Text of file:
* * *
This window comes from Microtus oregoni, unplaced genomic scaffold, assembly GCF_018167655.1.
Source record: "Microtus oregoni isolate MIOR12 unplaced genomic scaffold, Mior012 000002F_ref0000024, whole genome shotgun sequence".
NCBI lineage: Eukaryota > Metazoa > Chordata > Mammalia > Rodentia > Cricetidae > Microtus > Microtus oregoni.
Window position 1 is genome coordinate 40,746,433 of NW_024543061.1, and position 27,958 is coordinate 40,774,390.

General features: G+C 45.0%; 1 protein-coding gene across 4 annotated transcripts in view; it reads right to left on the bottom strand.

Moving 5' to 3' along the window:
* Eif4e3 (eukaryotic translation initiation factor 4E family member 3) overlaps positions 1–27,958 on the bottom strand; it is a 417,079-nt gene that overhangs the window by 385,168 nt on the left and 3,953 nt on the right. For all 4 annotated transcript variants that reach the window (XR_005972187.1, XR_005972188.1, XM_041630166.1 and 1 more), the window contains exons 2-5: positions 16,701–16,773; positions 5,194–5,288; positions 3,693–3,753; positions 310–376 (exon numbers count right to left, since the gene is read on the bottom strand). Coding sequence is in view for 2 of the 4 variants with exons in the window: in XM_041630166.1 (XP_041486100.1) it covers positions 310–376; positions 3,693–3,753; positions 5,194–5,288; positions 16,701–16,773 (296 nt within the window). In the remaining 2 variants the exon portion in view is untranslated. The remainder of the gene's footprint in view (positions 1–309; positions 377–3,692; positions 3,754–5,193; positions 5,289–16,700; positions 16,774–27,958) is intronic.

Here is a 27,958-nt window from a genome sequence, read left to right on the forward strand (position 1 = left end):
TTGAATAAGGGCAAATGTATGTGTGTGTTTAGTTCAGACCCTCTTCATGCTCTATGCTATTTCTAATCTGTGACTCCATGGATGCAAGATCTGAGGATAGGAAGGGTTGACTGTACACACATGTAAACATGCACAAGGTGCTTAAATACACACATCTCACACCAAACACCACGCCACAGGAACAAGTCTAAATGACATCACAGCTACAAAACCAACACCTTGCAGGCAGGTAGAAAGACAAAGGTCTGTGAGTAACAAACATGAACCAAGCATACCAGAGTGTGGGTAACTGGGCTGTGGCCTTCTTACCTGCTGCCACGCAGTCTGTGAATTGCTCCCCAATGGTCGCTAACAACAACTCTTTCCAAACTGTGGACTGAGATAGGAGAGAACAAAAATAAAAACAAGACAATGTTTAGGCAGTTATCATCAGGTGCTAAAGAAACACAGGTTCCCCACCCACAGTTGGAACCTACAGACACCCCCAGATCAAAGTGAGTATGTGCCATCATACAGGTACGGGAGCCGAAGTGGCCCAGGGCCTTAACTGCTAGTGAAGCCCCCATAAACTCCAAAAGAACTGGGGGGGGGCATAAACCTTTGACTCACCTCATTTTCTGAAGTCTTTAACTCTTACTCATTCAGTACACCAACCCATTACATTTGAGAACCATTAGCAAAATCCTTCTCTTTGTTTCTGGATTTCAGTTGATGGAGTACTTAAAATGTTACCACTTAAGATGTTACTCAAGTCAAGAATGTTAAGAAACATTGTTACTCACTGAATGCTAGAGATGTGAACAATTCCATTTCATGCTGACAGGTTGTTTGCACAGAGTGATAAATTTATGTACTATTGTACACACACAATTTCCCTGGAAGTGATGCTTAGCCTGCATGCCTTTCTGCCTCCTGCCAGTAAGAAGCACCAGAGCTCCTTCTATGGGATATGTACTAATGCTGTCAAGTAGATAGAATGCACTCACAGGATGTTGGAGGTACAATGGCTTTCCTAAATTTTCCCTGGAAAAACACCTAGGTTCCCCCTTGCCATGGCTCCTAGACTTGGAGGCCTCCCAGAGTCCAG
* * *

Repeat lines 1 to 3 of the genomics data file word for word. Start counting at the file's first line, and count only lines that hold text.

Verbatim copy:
This window comes from Microtus oregoni, unplaced genomic scaffold, assembly GCF_018167655.1.
Source record: "Microtus oregoni isolate MIOR12 unplaced genomic scaffold, Mior012 000002F_ref0000024, whole genome shotgun sequence".
NCBI lineage: Eukaryota > Metazoa > Chordata > Mammalia > Rodentia > Cricetidae > Microtus > Microtus oregoni.